What You Didn't Know About McDonald's Golden Arches

There are very few things that represent the Americana culture the way that McDonald's does. According to a student study published on UKEssays, McDonald's is seen as a symbol of American culture and a way to learn more about it. One of McDonald's most iconic features? Its golden arches, according to BBC Culture. Best Designs states that people around the world can instantly recognize the golden arches because of its simple design. The arches give customers a sense of stability and familiarity that very few other logos do. Once someone walks into a McDonald's, they know what they are getting.

Oddly enough, the iconic arches — one of the most recognizable logos in the world (via BBC Culture) — didn't always start off that way. When the first McDonald's opened, the owners wanted a recognizable symbol that travelers and locals could see from the road — two separate arches. Years later, the arches were combined by owner Ray Kroc, and the rest was history (via BBC Culture).

How the McDonald's double arches got their start

In 1952, brothers Richard James "Dick" McDonald and Maurice James "Mac" McDonald decided that they wanted to go into the restaurant business and create a place that was truly unique, according to The Vintage News. Equipped with over two decades of industry experience, Dick knew their establishment had to stand out, and thus was born the idea for "The Golden Arches" (via The Vintage News). After several rounds of interviews, they finally found architect Stanley Clark Meston, who produced sketches for what would become an iconic logo known around the world, seen at over 38,000 locations (via The Vintage News and ThoughtCo).

But it wasn't until 1954, when Kroc entered the picture, that things started to change for the McDonald's brothers and their humble little burger place. According to The Vintage News, Kroc was the reason that McDonald's began to spread like wildfire across the US. The McDonald's brothers witnessed the unprecedented growth of their business, and in 1961, through some very interesting circumstances, Kroc bought out the brothers.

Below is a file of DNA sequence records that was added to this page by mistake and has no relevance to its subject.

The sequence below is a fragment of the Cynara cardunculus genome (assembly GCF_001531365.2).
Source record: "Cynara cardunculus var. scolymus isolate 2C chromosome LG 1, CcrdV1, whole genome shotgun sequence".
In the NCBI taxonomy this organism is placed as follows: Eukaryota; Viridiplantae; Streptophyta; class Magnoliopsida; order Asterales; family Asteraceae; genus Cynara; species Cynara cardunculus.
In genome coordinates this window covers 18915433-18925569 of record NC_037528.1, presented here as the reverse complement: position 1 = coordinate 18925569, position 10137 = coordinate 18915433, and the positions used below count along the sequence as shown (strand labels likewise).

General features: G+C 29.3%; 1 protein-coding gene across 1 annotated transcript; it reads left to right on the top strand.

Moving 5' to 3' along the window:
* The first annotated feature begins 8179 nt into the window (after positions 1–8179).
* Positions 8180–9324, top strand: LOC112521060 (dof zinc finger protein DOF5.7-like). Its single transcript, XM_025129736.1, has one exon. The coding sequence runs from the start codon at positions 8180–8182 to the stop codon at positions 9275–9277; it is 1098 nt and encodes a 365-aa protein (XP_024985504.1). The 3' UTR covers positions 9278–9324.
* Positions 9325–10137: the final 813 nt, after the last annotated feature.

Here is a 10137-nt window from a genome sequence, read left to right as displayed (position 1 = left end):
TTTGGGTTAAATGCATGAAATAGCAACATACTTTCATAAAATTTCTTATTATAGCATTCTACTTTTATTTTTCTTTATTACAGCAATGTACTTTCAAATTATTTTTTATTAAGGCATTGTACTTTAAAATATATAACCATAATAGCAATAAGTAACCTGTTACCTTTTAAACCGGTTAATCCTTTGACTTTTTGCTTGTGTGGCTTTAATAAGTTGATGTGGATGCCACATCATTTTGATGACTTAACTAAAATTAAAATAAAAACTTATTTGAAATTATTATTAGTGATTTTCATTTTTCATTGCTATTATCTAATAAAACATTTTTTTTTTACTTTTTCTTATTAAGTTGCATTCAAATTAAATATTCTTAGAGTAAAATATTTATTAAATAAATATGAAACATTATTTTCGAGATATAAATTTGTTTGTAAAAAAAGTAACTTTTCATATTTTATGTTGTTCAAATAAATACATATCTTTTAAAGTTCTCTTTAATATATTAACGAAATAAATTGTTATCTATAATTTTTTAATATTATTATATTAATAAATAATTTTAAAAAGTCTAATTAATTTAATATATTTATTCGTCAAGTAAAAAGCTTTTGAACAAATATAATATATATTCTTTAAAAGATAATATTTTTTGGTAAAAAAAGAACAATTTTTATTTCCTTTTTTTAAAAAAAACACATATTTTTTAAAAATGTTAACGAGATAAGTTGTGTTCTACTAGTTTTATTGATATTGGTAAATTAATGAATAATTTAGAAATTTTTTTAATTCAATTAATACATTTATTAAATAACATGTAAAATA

The modern McDonald's

Once Kroc had full control of the company, he sought to create a more standardized design in order to ease the franchising process moving forward (via The Vintage News). Had it not been for design consultant Louis Cheskin, Kroc would have done away with the arches. Cheskin, who was an apparent fan of Freudian philosophies, argued that the arches gave off maternal vibes (take a gander at what he meant) and that it would create a sense of nurturing safety within customers (via The Vintage News and BBC World Service).

Per Cheskin's recommendation, Kroc kept the arches, but removed them from the actual building design. Artist Jim Schindler is credited for merging the two arches and creating the iconic "M" that has a higher level of recognition than the Christian cross (via BBC World Service and Business Optimizer). Today, the iconic logo can be found in over 100 countries, serving up burgers, fries, and happiness, to over 69 million people a day (via ThoughtCo).